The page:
BP: Oil spill taught cloud, workflow management lessons

BP has insisted it is learning serious lessons in cloud computing, information and workflow management, as well as improving processes and other IT systems, from five months of response efforts after its disastrous rig explosion in the Gulf of Mexico.

The company is still finalising an internal report, in which it is widely reported to admit engineers misread pressure data, among other errors, resulting in the accident in April.

BP has not commented on that report, but early versions highlighted serious failures of key IT-based safety systems as playing a part in the devastating oil spill. A rig technician has subsequently claimed in federal testimony that safety systems were crashing and were switched off.

But in a separate report filed yesterday with the US drilling regulator, the Bureau of Ocean Energy Management, Regulation and Enforcement, BP said it had learnt a great deal from the equipment and planning tools that were urgently deployed in response to the incident.

It said there were key lessons in collaboration and sharing information, in improving processes, and in developing and applying major new IT systems. "The urgency in containing the spill and dealing with its effects has driven innovation in technology, tools, equipment, processes and know-how."

Using cloud computing had been vital in efforts to "rapidly scale collaboration tools", BP said.

"From source to shore, existing systems were evolved and expanded and new ones developed to advance work flow, improve coordination, focus efforts and manage risks," it said. While BP said it wanted to avoid any future accidents on the same scale, it said that by using these systems now it will have the ability to respond more rapidly "with a clear direction as to personnel, resource and organisational needs".

Access to "timely and reliable information" was essential in improving decision-making and make the response safe, it said.

"The Deepwater Horizon responders have been able to take advantage of cutting-edge tools to manage information-sharing inside the Unified Command [response centre]," it said, "and externally, to improve decision-making and coordinate complex activities across response and containment, such as simultaneous operations."

In terms of innovation, BP said it was learning how to operate up to 16 robotic submarines simultaneously in order to work on and repair well heads at immense depth. It is also employing "advanced visualisation techniques" to help manage up to 19 surface and submarine vessels in a narrow radius without crashes.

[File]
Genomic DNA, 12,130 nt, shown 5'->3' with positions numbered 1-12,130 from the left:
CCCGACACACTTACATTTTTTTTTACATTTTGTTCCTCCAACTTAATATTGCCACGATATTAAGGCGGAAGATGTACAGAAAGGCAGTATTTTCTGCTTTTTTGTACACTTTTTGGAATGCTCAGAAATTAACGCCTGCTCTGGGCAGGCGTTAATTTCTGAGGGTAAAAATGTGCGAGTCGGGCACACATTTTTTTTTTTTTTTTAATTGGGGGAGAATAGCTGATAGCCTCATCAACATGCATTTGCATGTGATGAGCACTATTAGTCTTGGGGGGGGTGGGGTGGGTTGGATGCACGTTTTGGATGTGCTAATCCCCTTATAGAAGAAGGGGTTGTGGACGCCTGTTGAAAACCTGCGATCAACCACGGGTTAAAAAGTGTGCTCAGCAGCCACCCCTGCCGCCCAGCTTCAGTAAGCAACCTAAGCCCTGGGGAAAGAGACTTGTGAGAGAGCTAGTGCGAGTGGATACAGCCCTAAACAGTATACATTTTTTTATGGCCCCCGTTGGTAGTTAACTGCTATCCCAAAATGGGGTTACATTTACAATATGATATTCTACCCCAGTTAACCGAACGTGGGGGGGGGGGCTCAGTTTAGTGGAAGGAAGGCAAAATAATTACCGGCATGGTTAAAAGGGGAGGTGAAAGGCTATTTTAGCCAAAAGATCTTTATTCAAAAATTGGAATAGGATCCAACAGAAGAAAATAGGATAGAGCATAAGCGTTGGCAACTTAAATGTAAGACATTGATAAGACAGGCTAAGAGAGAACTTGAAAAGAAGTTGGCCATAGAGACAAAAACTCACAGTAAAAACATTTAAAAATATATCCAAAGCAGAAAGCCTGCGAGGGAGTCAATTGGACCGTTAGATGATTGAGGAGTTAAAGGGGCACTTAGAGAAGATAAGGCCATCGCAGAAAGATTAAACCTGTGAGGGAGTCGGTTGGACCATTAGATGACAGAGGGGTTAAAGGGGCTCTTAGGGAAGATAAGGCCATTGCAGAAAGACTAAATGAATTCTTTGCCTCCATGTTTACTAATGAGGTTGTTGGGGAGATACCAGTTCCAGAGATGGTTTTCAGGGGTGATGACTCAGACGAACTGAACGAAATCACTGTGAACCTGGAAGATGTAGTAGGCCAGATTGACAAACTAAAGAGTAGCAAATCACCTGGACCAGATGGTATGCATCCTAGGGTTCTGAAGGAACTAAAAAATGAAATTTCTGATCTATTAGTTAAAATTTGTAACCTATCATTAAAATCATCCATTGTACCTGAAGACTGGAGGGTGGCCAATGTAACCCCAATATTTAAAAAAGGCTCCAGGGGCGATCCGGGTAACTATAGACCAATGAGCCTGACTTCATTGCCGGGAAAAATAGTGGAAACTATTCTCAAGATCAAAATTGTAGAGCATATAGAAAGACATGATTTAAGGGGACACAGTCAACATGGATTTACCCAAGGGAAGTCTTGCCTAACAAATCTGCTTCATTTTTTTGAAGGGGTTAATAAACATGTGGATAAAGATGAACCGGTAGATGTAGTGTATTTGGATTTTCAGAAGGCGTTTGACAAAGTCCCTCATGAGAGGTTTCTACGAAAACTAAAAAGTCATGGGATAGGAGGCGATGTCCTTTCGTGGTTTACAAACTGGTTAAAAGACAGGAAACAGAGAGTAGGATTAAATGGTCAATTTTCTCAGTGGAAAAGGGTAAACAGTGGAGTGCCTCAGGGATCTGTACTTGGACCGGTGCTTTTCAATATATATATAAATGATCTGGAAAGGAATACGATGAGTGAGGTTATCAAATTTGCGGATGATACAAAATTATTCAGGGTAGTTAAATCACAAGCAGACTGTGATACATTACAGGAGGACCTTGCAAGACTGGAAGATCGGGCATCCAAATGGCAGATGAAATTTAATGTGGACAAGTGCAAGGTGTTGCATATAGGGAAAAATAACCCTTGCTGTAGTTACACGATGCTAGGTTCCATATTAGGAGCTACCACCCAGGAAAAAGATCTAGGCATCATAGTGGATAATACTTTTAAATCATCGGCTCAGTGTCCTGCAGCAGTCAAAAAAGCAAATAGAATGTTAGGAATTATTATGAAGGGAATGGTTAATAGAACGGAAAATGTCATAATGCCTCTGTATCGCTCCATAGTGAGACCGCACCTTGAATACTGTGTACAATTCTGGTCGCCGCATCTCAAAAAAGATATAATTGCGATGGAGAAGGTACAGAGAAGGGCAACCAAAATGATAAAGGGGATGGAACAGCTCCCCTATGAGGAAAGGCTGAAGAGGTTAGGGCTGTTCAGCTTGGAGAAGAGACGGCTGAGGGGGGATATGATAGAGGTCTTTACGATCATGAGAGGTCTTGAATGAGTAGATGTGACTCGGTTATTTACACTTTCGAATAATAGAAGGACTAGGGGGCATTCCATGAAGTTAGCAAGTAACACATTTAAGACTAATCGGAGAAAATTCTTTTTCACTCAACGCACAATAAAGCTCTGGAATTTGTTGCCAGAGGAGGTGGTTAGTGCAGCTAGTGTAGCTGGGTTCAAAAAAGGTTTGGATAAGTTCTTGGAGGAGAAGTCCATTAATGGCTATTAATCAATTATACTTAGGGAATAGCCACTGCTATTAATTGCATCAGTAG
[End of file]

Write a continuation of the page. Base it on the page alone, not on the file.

These include the use of Automatic Identification Software, previously only used near shore, linked to radio transmitters on vessels. The idea is to manage simultaneous operations (SIMOPS) between the vessels and to provide real time location images. It is also using Differential Absolute vessel positioning systems from supplier Kongsberg Maritime and Sidescan sonar systems from C&C Maritime.

BP said it had learnt how to develop a "single, comprehensive and integrated view of the entire response effort" in order to enable "rapid, coordinated decision-making". It has developed a Common Operating Picture, a standardised presentation of information from over 200 disparate data types. This information is available to the response teams on the mobile web and wider internet.

The oil giant's IT team built at advanced radio system to help response across five states from Florida to Lousiana. The system was supported by a data warehouse, which was linked to an environmental response system developed by the National Oceanic and Atmospheric Administration.

Safety and process co-ordination at BP relies extensively on its in-house Operating Management System, but this was not mentioned in the report. But in July, a BP financial statement cast doubt on the ability of OMS to stop future incidents.

In the next two weeks, the company is expected to finalise its internal report into what led to the accident on the Deepwater Horizon rig, and it said those details will be shared with the US government and the public "through the appropriate channels". It is also facing US government criminal investigations, and executives will appear in the coming weeks in front of the UK's Energy and Climate Change Committee.

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Leo King

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